In an era where acceptance and assimilation have an increasingly blurred boundary, The Stepford Wives becomes the tragedy of a generation of activists slain by those who call themselves allies.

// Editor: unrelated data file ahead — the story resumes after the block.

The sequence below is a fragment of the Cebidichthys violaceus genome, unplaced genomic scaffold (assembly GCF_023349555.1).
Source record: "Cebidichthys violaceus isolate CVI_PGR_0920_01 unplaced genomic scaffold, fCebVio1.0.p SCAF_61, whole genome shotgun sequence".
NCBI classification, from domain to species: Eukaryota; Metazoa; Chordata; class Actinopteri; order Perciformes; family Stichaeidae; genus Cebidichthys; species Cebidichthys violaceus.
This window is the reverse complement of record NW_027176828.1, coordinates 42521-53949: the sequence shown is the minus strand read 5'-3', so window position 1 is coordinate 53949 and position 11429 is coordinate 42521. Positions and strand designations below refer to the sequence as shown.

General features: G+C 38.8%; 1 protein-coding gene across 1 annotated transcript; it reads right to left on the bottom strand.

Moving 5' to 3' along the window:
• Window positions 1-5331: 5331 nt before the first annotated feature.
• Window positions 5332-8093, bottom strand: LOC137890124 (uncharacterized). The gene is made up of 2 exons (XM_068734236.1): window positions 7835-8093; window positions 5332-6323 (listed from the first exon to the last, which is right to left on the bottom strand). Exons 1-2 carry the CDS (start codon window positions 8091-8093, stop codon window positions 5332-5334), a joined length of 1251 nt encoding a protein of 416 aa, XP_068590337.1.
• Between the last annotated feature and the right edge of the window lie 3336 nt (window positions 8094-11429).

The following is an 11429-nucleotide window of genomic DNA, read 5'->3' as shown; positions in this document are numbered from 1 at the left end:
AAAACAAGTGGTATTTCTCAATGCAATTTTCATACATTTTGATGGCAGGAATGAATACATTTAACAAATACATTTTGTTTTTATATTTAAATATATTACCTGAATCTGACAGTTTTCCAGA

Since its publication in 1972, the ubiquity of Ira Levin’s dark satire novel The Stepford Wives has been almost unquestionable. With millions of copies sold, two movie adaptations (one passable, one frankly terrible), and a permanent place in the vernacular with the term ‘Stepford wife’, Levin has inspired a generation of social horror and brought a very real sense of the terror of everyday prejudice into the limelight. With this political niche of horror growing in popularity after the success of 2017’s social horror masterpiece Get Out, we are reminded again and again that the patterns we see in fiction are replicated in society at large. The victims of horror are the victims in reality too. Social horror presents us with a tension marked by very clear social categorisations that are easier for many to ignore in reality: black versus white, men versus women, oppressor versus oppressed. Battle lines in horror are drawn clearly for those who choose to see them, and protagonists are left to deal with the messy in-betweens, the people they love, and the betrayals of trust involved. For those unfamiliar with Levin’s sinister suburb, The Stepford Wives tells the story of Joanna Eberhart, a feminist/photographer/mother/housewife who has moved with her family from a bustling city to the idyllic Stepford, a suburb with unassuming middle-class professionals and their submissive, carbon-copy wives. From the very beginning, it is clear that something is amiss in Stepford, and the novel tells the story of Joanna uncovering a conspiracy against Stepford’s women, coordinated by the men of the town. The novel has been lauded for its prescience, with Levin presenting a world in which perfection is the biggest aberration, where against the backdrop of the rise of second-wave feminism, these Stepford wives are the biggest abnormality, not the feminist protagonist who questions them.
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